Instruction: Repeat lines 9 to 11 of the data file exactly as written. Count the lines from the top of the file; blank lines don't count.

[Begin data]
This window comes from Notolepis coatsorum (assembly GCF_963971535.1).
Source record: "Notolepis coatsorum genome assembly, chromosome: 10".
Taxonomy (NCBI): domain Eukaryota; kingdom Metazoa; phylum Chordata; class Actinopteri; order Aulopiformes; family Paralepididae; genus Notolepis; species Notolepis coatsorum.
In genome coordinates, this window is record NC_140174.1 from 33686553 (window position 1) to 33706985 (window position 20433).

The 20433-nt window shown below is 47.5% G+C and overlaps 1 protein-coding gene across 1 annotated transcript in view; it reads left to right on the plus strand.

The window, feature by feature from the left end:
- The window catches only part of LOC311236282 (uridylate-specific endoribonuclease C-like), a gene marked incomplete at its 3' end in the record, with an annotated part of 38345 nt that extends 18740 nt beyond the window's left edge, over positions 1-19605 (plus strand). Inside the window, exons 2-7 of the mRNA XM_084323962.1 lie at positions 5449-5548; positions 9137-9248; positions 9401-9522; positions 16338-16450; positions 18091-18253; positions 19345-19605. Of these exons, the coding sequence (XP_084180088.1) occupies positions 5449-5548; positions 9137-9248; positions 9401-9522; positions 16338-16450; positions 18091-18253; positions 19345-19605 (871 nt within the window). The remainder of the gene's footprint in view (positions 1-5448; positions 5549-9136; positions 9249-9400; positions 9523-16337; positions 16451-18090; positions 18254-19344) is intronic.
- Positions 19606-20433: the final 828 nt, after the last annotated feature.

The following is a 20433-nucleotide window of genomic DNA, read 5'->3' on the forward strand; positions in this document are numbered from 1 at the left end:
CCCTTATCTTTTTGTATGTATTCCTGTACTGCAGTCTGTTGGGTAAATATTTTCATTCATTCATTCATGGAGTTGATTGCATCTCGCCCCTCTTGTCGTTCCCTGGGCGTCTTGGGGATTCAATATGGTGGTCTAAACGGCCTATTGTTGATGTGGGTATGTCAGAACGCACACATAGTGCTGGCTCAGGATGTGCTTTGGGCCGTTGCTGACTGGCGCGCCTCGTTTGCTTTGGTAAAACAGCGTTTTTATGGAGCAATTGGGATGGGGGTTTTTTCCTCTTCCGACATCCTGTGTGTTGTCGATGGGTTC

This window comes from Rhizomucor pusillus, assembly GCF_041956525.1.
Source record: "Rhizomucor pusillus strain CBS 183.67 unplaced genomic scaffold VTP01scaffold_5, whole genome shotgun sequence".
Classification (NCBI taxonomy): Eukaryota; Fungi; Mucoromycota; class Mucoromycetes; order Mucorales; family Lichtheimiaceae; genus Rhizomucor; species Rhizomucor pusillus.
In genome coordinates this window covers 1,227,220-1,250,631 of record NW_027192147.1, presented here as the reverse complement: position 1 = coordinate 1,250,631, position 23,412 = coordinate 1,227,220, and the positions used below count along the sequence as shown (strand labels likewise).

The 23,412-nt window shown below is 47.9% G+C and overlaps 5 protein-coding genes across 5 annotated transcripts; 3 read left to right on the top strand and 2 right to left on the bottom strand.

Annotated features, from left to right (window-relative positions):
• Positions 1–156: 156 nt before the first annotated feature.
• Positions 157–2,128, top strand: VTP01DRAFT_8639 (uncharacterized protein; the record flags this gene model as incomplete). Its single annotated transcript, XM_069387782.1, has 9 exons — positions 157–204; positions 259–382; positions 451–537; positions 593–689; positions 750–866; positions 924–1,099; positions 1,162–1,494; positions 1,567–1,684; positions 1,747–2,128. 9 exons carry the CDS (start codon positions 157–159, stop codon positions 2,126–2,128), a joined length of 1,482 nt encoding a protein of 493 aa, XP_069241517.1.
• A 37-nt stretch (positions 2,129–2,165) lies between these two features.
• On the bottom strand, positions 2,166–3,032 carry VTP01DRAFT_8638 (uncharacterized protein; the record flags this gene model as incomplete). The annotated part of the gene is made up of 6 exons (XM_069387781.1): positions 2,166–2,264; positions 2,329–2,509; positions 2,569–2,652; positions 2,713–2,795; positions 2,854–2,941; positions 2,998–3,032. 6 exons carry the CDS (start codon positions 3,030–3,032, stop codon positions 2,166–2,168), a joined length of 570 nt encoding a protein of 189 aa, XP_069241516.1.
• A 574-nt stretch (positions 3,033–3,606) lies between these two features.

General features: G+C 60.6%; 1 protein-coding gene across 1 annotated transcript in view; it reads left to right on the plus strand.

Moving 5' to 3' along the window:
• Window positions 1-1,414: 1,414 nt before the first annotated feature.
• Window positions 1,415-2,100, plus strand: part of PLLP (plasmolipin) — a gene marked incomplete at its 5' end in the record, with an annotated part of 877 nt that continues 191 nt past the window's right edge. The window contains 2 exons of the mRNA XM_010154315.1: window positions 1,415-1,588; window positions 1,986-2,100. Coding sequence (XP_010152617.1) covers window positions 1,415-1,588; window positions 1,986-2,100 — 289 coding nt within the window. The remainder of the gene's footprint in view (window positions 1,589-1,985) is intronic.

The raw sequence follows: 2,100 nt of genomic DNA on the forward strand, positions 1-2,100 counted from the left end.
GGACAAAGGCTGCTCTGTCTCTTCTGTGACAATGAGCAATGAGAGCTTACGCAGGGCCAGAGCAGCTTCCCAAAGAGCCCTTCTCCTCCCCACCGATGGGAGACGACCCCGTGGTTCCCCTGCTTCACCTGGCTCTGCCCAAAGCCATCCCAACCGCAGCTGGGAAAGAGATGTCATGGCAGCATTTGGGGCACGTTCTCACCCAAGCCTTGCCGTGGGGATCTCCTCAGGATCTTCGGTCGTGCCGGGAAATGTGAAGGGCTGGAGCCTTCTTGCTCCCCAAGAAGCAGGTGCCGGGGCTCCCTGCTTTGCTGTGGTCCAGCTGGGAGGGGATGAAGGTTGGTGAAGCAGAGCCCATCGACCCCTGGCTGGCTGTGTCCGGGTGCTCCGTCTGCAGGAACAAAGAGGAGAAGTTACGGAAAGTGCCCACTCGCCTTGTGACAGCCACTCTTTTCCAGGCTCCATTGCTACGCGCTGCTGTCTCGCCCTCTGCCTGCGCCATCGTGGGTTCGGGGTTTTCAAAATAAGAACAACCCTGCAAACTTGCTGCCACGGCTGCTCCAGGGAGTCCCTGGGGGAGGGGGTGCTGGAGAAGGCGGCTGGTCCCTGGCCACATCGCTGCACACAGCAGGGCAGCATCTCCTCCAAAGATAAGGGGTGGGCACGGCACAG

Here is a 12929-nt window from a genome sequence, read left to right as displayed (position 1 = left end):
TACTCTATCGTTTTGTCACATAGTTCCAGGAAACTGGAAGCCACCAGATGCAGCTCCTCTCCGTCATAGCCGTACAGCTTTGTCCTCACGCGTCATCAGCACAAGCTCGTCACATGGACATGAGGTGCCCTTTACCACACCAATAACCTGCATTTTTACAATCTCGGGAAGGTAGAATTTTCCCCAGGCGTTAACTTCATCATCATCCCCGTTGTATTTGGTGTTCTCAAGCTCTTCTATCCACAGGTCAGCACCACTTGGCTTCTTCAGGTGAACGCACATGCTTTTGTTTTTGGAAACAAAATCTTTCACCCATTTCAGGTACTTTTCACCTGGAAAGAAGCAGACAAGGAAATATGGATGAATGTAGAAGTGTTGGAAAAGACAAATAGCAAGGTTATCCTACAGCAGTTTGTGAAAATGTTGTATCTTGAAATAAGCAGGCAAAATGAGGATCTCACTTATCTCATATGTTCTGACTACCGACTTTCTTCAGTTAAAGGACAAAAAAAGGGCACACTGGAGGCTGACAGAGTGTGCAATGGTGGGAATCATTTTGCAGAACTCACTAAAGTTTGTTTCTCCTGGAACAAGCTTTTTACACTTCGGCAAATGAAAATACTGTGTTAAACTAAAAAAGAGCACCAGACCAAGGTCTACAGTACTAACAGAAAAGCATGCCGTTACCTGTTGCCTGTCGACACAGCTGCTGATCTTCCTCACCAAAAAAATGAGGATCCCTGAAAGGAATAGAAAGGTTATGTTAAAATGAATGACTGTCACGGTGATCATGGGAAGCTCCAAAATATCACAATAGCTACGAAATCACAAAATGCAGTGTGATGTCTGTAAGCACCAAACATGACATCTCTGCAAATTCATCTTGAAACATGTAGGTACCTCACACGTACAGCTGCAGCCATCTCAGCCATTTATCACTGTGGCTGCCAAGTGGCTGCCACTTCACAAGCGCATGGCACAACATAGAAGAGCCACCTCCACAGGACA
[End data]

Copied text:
The following is a 20433-nucleotide window of genomic DNA, read 5'->3' on the forward strand; positions in this document are numbered from 1 at the left end:
CCCTTATCTTTTTGTATGTATTCCTGTACTGCAGTCTGTTGGGTAAATATTTTCATTCATTCATTCATGGAGTTGATTGCATCTCGCCCCTCTTGTCGTTCCCTGGGCGTCTTGGGGATTCAATATGGTGGTCTAAACGGCCTATTGTTGATGTGGGTATGTCAGAACGCACACATAGTGCTGGCTCAGGATGTGCTTTGGGCCGTTGCTGACTGGCGCGCCTCGTTTGCTTTGGTAAAACAGCGTTTTTATGGAGCAATTGGGATGGGGGTTTTTTCCTCTTCCGACATCCTGTGTGTTGTCGATGGGTTC

This window comes from Rhizomucor pusillus, assembly GCF_041956525.1.